The Ruby-crowned Kinglet is a small, sparrow-sized bird that breeds in the coniferous forests of North America. The Ruby-crowned Kinglet has a distinctive song that starts out soft and ends loud and on a high note. Ruby-crowned Kinglets are also quick to flash their ruby crowns when excited - an act which can be observed by looking for the white eye ring.
Although Ruby-crowned Kinglets live in many habitats, they prefer to stay near dense shrubs low to the ground during migrations as well as breeding season. Since 1966, the number of ruby-crowned kinglets in North America has been estimated to be large, safe and constant. Wildfires and deforestation are minor threats to their survival.
Even though kinglets seldom go near bird feeders, if there are berries, tiny nuts or suet available, they may use them. It's always a thrill to see a ruby-crowned kinglet in the backyard. Although a few of these tiny birds can be observed in the yard throughout the winter, they only occasionally visit our feeders. We have never seen more than one ruby-crowned kinglet at once dining on food at any one time. It's difficult to tell whether you're feeding one Kinglet or many individuals throughout the day.
Ruby-crowned Kinglet Facts:
They flutter their wings quickly and scurry through thick vegetation in search of the next insect or spider to eat. The “flicking of the wings” is used as a method to frighten insects away. When the bugs are startled, the Ruby-crowned Kinglet attacks.
Yes, they do a pretty good job parenting! Kinglets are monogamous during the mating season. During this time, the males do most of the hunting, while the females construct the nest. Each year, couples have one brood. The eggs are incubated for 12-14 days before hatching. After that, both mom and dad participate in feeding for another 10-15 days before the fledglings depart from the nest.
A kinglet is a pejorative term for a minor king as described in the Oxford English Dictionary. The Latin name of the ruby-crowned kinglet is "Regulus calendula." "Regulus" refers to a tiny king. It refers to the red patch on top of the male's head, which resembles a crown.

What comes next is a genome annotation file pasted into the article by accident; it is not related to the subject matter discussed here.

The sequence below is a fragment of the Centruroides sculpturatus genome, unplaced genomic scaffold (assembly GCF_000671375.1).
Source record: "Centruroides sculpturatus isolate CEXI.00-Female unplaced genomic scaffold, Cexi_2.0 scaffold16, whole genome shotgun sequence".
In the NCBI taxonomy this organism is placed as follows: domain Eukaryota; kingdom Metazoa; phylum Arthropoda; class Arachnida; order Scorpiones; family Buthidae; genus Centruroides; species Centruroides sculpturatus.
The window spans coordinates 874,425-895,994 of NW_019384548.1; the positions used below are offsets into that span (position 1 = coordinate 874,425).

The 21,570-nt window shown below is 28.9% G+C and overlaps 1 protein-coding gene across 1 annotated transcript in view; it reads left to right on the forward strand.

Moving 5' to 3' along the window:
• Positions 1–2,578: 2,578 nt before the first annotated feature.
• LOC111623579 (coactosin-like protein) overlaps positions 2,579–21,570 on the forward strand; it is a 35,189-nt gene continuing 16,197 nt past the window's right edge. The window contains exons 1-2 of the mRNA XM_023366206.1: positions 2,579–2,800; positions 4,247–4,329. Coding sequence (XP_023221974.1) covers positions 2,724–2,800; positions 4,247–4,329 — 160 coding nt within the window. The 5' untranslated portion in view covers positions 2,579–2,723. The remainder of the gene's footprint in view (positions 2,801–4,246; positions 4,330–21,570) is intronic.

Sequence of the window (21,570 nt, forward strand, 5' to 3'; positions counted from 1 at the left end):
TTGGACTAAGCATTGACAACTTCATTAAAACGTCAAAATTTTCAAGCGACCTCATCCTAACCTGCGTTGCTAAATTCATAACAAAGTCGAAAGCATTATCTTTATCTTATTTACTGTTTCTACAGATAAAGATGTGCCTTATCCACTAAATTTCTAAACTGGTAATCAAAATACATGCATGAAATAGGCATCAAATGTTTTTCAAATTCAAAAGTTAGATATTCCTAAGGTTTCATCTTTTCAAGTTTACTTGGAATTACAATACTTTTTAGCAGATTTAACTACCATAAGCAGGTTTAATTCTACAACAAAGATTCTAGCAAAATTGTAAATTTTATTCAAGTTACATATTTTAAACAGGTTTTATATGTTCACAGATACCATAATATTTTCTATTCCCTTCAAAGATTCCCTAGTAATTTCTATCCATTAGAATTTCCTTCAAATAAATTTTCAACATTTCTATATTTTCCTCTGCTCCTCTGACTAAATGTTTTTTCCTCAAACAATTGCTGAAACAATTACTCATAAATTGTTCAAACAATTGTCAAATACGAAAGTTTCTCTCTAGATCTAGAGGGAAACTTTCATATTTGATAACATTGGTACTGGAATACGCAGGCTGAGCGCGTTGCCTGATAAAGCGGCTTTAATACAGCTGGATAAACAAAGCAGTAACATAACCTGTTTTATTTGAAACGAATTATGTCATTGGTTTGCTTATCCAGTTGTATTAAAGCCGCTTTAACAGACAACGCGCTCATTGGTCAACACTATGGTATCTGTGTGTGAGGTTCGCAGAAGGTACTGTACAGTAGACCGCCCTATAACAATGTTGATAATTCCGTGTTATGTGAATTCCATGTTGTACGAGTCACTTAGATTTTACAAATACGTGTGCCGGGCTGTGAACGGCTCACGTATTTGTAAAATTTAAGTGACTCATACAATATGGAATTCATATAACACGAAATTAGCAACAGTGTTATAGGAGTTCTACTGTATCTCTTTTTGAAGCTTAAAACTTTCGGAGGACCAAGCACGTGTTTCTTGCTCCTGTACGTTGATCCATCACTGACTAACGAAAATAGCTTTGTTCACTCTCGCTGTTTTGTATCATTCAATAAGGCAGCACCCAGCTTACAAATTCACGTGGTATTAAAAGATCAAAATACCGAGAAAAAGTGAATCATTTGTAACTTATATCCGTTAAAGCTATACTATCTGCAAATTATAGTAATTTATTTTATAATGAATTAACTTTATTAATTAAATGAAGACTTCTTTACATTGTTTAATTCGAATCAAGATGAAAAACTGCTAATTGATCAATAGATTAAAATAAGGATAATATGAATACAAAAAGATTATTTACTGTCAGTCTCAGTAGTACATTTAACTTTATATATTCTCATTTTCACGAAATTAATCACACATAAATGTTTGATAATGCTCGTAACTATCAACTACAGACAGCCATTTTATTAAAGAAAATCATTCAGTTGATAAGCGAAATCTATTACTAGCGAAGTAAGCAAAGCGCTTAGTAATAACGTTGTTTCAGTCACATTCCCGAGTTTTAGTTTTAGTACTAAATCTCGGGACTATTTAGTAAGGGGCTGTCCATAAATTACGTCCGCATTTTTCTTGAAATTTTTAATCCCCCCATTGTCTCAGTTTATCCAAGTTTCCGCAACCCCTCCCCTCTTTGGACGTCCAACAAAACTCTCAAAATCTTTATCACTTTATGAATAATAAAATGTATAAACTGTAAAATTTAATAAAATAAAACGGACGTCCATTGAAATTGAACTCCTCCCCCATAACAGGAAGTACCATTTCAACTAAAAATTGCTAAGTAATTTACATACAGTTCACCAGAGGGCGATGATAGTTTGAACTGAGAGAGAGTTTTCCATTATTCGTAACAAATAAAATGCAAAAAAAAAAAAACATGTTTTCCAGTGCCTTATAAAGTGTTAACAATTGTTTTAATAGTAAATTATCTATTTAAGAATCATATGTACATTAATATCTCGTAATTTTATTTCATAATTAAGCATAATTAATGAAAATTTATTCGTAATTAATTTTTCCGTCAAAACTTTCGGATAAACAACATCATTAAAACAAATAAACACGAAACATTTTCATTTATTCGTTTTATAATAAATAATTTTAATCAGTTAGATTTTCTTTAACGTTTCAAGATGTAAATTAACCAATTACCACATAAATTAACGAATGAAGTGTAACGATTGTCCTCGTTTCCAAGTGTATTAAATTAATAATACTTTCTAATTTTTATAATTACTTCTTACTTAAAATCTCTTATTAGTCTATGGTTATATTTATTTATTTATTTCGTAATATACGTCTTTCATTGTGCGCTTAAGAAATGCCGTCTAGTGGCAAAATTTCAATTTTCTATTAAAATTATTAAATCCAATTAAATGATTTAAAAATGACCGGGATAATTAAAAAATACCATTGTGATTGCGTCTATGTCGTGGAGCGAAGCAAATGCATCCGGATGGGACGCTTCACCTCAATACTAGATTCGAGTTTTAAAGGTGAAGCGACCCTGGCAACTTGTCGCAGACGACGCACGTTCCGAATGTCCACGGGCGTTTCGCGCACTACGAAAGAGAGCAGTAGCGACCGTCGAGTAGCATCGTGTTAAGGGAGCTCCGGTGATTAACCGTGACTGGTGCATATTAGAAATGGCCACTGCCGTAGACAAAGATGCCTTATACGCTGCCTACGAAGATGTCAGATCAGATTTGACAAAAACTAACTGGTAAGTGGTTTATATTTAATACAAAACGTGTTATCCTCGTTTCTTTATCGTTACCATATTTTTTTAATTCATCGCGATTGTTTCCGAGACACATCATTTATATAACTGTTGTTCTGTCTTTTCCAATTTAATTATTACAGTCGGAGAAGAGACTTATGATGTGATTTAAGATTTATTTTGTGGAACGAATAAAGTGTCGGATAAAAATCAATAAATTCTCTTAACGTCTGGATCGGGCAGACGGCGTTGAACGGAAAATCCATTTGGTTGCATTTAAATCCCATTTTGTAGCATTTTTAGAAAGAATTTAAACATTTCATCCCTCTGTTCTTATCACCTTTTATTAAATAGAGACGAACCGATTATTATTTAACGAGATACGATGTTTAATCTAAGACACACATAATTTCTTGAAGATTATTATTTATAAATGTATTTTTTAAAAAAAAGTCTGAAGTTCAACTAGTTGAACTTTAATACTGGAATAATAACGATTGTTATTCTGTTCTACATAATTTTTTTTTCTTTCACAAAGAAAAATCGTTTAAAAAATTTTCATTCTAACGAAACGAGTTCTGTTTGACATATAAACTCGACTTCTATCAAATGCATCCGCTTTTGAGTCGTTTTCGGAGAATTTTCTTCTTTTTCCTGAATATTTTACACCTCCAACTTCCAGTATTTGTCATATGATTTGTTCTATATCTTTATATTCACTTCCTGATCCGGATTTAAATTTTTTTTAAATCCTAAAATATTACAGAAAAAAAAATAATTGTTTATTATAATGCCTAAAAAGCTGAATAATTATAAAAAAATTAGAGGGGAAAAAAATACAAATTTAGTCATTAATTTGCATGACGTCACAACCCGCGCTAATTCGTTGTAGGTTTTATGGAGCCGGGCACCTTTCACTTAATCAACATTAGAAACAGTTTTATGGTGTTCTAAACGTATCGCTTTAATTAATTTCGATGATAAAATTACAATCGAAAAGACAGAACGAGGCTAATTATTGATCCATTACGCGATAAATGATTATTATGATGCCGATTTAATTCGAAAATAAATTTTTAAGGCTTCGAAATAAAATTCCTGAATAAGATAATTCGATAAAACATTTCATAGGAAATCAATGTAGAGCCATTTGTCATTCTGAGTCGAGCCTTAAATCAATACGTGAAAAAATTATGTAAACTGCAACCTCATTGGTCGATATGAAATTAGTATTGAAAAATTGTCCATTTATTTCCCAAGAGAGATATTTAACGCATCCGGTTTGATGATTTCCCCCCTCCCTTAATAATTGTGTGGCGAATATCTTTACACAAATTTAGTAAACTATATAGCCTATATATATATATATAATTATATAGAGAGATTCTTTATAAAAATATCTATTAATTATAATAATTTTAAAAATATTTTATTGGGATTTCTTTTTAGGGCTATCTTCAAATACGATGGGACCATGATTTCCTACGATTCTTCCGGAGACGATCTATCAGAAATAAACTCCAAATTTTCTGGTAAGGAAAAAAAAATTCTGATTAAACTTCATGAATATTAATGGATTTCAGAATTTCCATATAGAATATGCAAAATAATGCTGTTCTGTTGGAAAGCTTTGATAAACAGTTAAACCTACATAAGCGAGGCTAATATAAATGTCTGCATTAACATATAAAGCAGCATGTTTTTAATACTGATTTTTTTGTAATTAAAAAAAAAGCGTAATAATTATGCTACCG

Squirrels, owls, hawks, jays, merlins, and magpies are some of the predators that prey on ruby-crowned kinglets.
Male Identification: Small green to grayish bird with a red crown patch on the head. A white eye ring is present. The ruby crown of males is hidden during courtship or displaying to a female mate during the breeding season. Brown, grayish wings with white bars and yellowish edging on tail feathers (white rump).
Female Identification: The females of the ruby-crowned kinglet appear identical to males, with the exception of their crowns. Some believe that female kinglet wing feathers have a duller yellowish border than their male counterparts. Apart from these small differences, the female kinglet has an obvious white eye-ring. These birds may be identified by the eye-ring, olive plumage, and tear form.
Migration Patterns: Complete to partial migrator, from Pacific Northwest, to southern states, and down to Mexico and Central America. Ruby crowns are present during the spring and autumn migrations.
Nesting Season: Ruby Crowned Kinglets breed in late April to early May, with eggs hatching around mid-May or June. Ruby-crowned kinglet nests may be found in coniferous trees, thick shrubs low to the ground, tall grasses near forests edges, berry tangles within deciduous tree branches, fence lines near forest areas where vegetation is dense enough for protection from predators while also allowing Ruby-crowned Kinglets easy access back into the canopy of surrounding trees after being out on long hunting trips. Ruby-Crowned Kinglets usually have two broods per year because they will build a new nest before laying their first clutch of eggs. Ruby-crowned kinglet nests are very intricate with a wide variety of materials such as lichens, twigs, spiderwebs and mosses. Ruby Crowns can be found during their breeding season from April to early May.
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Nest Location: Ruby crowns will build their nests in coniferous trees, thick shrubs low to the ground, tall grasses near forests edges, berry tangles within deciduous tree branches or fence lines near forest areas where vegetation is dense enough for protection from predators while also allowing Ruby-Crowned Kinglets easy access back into the canopy of surrounding trees after being out on long hunting trips.
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